‘Get up girl and learn the names of trees:
Look how clever the mouse is!
It is hiding from the fire in the Douglas fir cone.
The western red cedar’s scales are intertwined.
The Lebanese cedar is taller and finer.
Minor differences, same tribe.
Whenever you are homesick
Run your fingers on the silky leaves of the vine maple then look up
Shreds of Andalusian sky flickers between the see-through leaves.
Out write the sword fern!
Don’t be brittle like a willow tree!
Girl, the red alder seeds float to survival.
Hagar must find water!
When your soul is under siege
Go to Cedar Deep! Hum and hum
Until the currant flowers
The robins, finches, singing sparrows, and even whales return,
Until the dark winter wrens fly away!
And, yes, whatever you do do not write about daffodils and clouds!
When missing grips your heart
Stick a white dogwood flower in your hair
And look towards the curvaceous harbour and the native mountain!
Her stolen spirit will tingle her way back to you.
When all is said and done girl
Lay your head on the dry leaves and scales and let go!
Fill your heart with the scent of nearness!
Turn your head not!
Women you have never seen or heard will deliver you.
In *Hedgebrook it is easy to die.
*Hedgebrook is a retreat for women writers on Whidbey Island, Seattle, USA
Back to School
He dressed me in orange,
Sat me down,
Pointed at the board
With a red laser beam
And said, ‘Repeat after me!’
I could not say it.
So he prodded me with his pointing stick.
The word looked unfamiliar,
A glimpse of a distant past.
I cleared my throat,
Forced my jaws open,
Twisted my tongue
And repeated after the American GI,
The Peace Wheel
My father used to read verses from the Qur’an,
The ‘I seek refuge’ then blow on my face
To ward off the evil eye ‘mine and theirs’.
I filled my ribs with the wind of love
And blew and blew,
Like wounds wars healed,
Borders turned into tourist attractions,
Poverty became just a memory.
Displaced, Arab I stood in *Langley Park
And blew and blew until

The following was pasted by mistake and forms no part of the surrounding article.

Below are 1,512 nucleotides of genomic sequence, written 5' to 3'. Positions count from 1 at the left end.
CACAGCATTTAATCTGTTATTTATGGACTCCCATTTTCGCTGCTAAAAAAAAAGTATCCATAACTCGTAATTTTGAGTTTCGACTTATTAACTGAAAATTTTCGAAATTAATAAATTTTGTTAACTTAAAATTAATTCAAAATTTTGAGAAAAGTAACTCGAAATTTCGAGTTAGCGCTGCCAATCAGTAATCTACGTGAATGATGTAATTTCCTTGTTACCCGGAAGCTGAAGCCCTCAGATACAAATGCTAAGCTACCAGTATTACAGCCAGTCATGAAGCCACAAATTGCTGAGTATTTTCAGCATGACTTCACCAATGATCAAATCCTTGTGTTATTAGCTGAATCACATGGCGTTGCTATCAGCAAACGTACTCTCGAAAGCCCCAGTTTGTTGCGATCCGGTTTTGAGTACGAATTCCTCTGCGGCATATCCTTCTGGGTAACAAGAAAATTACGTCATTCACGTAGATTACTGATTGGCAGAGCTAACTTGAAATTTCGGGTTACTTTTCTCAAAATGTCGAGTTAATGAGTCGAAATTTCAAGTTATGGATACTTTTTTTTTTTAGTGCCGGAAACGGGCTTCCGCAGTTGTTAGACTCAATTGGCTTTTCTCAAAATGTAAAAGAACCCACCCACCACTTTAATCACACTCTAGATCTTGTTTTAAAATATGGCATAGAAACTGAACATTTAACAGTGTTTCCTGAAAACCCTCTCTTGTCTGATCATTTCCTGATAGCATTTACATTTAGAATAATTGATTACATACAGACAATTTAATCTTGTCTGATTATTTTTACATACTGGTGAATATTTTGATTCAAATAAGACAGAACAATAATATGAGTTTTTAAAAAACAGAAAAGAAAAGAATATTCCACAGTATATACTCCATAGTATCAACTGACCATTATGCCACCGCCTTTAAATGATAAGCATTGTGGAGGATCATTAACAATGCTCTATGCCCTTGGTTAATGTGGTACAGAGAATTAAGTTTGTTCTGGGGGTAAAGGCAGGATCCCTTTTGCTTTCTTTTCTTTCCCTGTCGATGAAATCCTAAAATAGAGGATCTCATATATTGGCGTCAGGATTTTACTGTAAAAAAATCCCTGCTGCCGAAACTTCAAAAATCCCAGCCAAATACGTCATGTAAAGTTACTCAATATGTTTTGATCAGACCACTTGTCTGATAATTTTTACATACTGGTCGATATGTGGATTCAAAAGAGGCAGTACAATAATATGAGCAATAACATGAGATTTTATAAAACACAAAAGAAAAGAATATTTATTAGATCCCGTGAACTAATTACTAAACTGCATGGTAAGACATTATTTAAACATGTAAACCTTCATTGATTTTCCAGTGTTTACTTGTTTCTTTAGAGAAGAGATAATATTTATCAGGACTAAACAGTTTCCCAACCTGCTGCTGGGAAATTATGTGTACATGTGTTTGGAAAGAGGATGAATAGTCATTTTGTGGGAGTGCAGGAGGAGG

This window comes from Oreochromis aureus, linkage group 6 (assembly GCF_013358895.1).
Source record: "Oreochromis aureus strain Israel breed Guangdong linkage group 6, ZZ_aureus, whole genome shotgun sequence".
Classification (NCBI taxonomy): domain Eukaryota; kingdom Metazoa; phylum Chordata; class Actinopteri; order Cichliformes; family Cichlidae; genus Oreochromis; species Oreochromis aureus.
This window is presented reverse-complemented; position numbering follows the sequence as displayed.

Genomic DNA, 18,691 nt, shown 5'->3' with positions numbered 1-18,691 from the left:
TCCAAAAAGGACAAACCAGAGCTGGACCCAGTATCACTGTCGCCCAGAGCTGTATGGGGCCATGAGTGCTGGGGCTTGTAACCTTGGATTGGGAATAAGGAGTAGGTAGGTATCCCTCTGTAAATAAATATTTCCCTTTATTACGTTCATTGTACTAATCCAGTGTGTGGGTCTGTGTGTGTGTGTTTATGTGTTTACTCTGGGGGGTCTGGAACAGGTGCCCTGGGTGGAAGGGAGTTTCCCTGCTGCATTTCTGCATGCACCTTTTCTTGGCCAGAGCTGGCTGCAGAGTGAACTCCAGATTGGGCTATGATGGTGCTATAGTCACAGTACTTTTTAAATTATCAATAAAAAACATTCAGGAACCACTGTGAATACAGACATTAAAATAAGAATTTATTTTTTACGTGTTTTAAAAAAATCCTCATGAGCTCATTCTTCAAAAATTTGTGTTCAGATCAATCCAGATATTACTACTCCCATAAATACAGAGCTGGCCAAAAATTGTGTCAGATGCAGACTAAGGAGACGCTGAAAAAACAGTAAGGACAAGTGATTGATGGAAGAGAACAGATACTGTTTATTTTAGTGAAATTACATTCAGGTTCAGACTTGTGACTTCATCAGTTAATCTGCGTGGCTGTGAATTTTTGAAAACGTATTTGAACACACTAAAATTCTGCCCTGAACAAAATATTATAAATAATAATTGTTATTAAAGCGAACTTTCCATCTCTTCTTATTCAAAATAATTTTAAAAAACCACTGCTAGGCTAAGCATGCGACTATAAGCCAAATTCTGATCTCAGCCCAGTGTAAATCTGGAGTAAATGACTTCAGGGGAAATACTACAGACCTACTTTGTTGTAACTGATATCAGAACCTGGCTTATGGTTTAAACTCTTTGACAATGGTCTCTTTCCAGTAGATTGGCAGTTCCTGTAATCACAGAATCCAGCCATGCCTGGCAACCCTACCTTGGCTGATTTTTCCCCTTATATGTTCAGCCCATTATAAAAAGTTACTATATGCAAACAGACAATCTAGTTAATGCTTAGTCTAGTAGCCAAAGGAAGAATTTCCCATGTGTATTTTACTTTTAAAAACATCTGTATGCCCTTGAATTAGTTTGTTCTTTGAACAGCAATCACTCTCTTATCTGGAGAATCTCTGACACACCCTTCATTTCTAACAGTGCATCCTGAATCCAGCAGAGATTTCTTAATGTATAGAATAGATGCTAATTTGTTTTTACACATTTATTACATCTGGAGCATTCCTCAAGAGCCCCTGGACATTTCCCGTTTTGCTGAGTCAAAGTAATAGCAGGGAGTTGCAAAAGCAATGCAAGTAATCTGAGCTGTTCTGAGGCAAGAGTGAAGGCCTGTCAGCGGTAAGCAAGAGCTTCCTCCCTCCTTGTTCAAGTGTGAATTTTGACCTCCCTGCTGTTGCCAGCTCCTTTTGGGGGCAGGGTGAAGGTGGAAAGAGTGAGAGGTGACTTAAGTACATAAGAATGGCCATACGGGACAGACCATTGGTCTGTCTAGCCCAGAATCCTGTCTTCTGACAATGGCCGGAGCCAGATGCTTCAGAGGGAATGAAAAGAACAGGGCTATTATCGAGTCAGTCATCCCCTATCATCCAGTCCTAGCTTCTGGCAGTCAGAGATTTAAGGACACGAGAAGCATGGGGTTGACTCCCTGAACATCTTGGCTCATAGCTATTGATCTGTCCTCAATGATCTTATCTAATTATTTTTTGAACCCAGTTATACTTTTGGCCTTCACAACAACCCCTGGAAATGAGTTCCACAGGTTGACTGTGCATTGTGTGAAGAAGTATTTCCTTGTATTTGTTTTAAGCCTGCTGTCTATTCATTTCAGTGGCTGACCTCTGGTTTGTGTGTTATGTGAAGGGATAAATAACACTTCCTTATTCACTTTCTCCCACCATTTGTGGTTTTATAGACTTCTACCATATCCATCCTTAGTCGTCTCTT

The peace drum started spinning,
A confetti of prayers swirled to the sea,
Hearts and sand dunes shifted,
Until the baby girl stopped crying.
* The Peace Wheel is a drum full of prayers located in the centre of Langley Park, a town in Whidbey Island, Seattle, USA
Arab Coffee in Indianapolis
(For my brother Salah)
My Circassian mother crosses seas on your high cheek bones
Then you tell a sassy joke and Eman like a jinnee appears
When you say ‘no really?’ Wafa’ smiles
You savour your coffee just like Ekhlas
I search for traces of home in your face
For the familiar to prop up my heart
With the coffee I drink your face
Like my Bedouin ancestors dry yoghurt
I store your voice, almond-shaped eyes, your aging hands
In glass jars made of blue Hebron glass
I am the one who loves first
Sees least and regrets most
A demi tass lined with mouldy coffee grains
Roof and sky close in
Lightening the only cracks in Indi darkness
Suddenly like fireflies the jars glow
*Wafa’, Ekhlas and Eman are the names of my sisters.
Indianapolis 15 May, 2005,
The Pump House,Hedgebrook, Whidbey Island, Seattle, USA
May 12-20, 2005
Alia Mamdouh, Raja’ Alem, Shadia Alem, Suhair Hammad, Ibtihal Salim and Chomin Hardi.
Justine Barda, Jacinda Denison, Beth Bradley, Kim Berto, Jess Dowdell, Barton and Gretchen Cole, and Billy Pape
The Arab American Community Coalition and the members of the Women Writers of the Arab World Steering Committee